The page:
Countdown to Blue-White: A Deeper Look Into Last Season By The Numbers
April approaching means one thing to the (for now) #107kStrong faithful — the Blue-White game is just around the corner.
With the Nittany Lions’ spring game set to kick-off at 3 p.m. on April 22, we decided to dive into some of the important stats from last season that may have been overlooked originally — both the basic and obvious numbers mixed in with some of the more unheard-of advanced metrics.
Penn State’s adjusted offensive rating was No. 18 nationally in the S&P+ rankings.
Penn State owned the third best red-zone offense on the road this year, scoring on 97 percent of red-zone attempts compared to just 75 percent within the confines of Beaver Stadium.
Trace McSorley’s magical performance against Wisconsin in the Big Ten Championship game actually earned him the second best adjusted Total QBR number out of all quarterbacks in the postseason with a 96.6 — trailing only Baker Mayfield’s 98.6 in Oklahoma’s 35-19 Sugar Bowl win over Auburn. The adjusted passing offense ranking for Penn State came in at No. 2 in 2016, again trailing just the Sooners according to the S&P+ analytics. McSorley managed to lead the country in yards per completion (16.13), as well as finishing 13th in passing yards (3,614).
— Penn State Football (@PennStateFball) December 6, 2016
Up front, the offensive line gave up 15 less sacks (39 down to 24) last season, grading out as the 25th best unit against sacks according to the Football Outsiders adjusted sack rate category. Also, Saquon Barkley tallied the fourth most yards per catch among qualified running backs, trailing stars such as Oklahoma’s Joe Mixon and Florida State’s Dalvin Cook.
Roar Lions Roar (@RLRblog) December 4, 20
What stats about him can you not have possibly seen by now? Barkley scored the seventh most points in the FBS last year (132 on 22 total touchdowns), while ranking fourteenth in the country in rushing yards.
ALL. HE. DOES. IS. MAKE. TUDDIES. pic.twitter.com/HwXWXBWHKj
— Roar Lions Roar (@RLRblog) January 3, 2017
Overall, the Nittany Lions return six different players that ran for over 100 yards, at least one touchdown, and received at least 20 carries from last year’s team in 2017. Led by Barkley, the four-pronged running back attack saw Miles Sanders finish 35th nationally in yards per carry (7.4 YPC) for players with at least 20 carries.
In the same category, back-up quarterback Tommy Stevens placed 10th (9.4 YPC) while being used as a slot-reverse player. McSorley had the best rushing season for a PSU quarterback since Michael Robinson in 2005, as ole No. 9 tallied 365 yards and seven touchdowns on the ground in 2016. Simultaneously, McSorley tied for third nationally in fumbles, coughing it up ten times last year after struggling early in the season and throughout with the snap exchange from the shotgun formation (Brian Gaia had a number of misfires).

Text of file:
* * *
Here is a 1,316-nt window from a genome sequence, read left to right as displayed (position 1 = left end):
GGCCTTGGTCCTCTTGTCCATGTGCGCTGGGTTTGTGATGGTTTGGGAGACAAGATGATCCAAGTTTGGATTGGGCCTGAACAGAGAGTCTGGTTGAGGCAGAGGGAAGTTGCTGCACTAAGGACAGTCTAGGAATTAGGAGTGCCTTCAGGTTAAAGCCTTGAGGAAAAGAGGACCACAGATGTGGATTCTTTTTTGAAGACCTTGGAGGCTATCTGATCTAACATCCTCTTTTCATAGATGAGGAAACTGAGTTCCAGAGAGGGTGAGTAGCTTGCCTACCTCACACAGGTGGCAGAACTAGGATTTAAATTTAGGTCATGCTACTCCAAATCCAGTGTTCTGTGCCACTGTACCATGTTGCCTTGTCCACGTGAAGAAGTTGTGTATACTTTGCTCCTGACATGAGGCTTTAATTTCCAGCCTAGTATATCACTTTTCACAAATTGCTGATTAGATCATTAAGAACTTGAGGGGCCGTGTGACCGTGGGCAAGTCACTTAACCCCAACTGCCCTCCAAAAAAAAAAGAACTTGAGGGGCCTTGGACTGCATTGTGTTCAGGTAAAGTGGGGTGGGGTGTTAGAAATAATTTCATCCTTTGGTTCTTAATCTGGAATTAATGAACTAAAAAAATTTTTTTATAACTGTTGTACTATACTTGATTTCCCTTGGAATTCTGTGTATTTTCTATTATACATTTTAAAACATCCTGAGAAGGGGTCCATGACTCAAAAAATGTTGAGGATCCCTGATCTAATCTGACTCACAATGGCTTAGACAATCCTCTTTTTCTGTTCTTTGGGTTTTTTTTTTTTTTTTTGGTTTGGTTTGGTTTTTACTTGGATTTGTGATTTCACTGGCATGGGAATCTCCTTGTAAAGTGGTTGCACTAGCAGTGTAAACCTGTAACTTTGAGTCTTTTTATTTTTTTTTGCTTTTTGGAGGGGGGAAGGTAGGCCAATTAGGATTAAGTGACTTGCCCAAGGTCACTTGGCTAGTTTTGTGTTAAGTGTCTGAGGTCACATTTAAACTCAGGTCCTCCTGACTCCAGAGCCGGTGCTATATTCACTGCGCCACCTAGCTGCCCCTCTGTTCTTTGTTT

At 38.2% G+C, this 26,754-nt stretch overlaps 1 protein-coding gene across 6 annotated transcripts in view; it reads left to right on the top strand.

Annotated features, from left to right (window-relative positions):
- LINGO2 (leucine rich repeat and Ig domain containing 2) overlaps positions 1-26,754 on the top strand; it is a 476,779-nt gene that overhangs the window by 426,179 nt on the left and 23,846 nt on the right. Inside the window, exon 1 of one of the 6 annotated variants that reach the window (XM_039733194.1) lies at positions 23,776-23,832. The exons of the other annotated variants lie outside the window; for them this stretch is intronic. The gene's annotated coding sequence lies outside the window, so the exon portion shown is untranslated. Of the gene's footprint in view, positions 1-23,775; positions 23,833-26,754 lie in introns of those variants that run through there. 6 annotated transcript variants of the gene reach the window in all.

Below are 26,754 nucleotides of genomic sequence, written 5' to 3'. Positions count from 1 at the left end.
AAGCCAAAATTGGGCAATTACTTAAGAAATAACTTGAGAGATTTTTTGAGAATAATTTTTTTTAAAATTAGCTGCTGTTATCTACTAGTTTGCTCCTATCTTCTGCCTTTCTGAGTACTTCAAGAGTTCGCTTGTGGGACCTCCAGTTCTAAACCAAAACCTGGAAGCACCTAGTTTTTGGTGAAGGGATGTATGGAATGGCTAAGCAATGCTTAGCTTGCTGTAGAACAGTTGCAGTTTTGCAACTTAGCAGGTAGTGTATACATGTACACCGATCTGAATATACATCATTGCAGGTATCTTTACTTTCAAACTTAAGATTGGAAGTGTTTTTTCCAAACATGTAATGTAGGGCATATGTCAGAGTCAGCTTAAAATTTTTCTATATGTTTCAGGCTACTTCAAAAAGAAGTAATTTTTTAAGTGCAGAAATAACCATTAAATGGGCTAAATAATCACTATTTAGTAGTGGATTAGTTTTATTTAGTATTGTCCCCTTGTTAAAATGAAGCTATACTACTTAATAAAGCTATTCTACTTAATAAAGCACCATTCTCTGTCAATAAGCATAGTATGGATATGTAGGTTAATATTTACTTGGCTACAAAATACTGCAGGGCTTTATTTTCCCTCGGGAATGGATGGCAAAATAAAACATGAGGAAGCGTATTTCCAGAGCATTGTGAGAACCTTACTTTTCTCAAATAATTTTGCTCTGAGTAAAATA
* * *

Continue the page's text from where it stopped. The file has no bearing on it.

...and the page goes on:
Meanwhile, the offensive line graded out as the 120th best run-blocking team overall on downs that weren’t obvious running plays (i.e. 3rd and inches, etc.), according to the Football Outsiders’ analytics. In the four separate categories, Penn State ranked lower than 115th in three of them.
Penn State’s adjusted defense rating was No. 14 nationally in the S&P+ rankings.
Penn State as a team committed just 4.8 penalties per game, third among teams in the New Year’s Six bowl games in 2016, as only Wisconsin and Auburn had fewer flags thrown against them.
The Nittany Lions gave up 15.9 points per game in the first half, compared to just 9.3 in the second. The difference in rankings is massive – Brent Pry’s unit jumped from 74th to 12th in the country in points allowed after the break in 2016.
At home, the Nittany Lion’s sported the seventh best home sack percentage in the FBS, sacking quarterbacks on 11.36 percent of drop backs. However, their overall ranking sits at just 23rd, thanks to their sub-par 4.03 percent sack percentage on the road – 102nd in the nation, according to Football Outsiders.
Marcus Allen was 36th in the country with 110 total tackles, but ranks 20th among those players that are returning in 2017. He ranked seventh among defensive backs last year, and is fourth among those players who come back this year.
What’s important to know about the “adjusted” term that pops up, is that means that the publisher of the analytics data went back through all of the basic statistics and factored in anything from strength of opponent, to the location of the game (home/away/neutral), to countless other broken-down demographics that are simply laid out on their respective websites for fans of all backgrounds.
At the end of the day, these numbers are really interesting to look at when trying to understand the past and improve in the future as expectations skyrocket for James Franklin’s bunch. But at the end of the day, the only digits most Penn Staters think of when 2016 is brought to mind are 38-31, 24-21, and 11-3… well and of course, if you hang around some questionable folks around Pennsylvania, you may still hear a quiet “42-39” every now and then.